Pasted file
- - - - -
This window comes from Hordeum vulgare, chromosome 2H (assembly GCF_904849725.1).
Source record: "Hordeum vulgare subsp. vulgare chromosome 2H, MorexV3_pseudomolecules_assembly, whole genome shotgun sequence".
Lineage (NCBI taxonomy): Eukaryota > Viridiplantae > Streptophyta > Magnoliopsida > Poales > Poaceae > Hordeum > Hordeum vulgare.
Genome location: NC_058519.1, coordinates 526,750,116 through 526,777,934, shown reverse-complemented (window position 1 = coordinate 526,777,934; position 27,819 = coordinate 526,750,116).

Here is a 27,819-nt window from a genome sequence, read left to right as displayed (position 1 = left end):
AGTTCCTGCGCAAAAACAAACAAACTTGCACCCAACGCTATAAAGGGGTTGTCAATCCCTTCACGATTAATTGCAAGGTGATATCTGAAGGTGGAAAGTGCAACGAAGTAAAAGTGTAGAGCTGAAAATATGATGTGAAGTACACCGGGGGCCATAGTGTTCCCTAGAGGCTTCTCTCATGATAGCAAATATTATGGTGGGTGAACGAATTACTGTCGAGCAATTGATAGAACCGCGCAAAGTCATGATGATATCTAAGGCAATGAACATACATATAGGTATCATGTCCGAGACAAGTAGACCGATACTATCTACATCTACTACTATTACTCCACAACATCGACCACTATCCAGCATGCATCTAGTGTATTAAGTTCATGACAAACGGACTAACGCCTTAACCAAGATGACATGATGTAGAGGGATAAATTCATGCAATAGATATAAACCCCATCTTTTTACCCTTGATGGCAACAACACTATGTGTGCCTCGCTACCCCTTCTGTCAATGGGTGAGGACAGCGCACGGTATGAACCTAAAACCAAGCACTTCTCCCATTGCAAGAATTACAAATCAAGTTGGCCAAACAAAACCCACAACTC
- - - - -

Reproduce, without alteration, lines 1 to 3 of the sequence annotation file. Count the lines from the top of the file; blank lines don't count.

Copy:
This window comes from Hordeum vulgare, chromosome 2H (assembly GCF_904849725.1).
Source record: "Hordeum vulgare subsp. vulgare chromosome 2H, MorexV3_pseudomolecules_assembly, whole genome shotgun sequence".
Lineage (NCBI taxonomy): Eukaryota > Viridiplantae > Streptophyta > Magnoliopsida > Poales > Poaceae > Hordeum > Hordeum vulgare.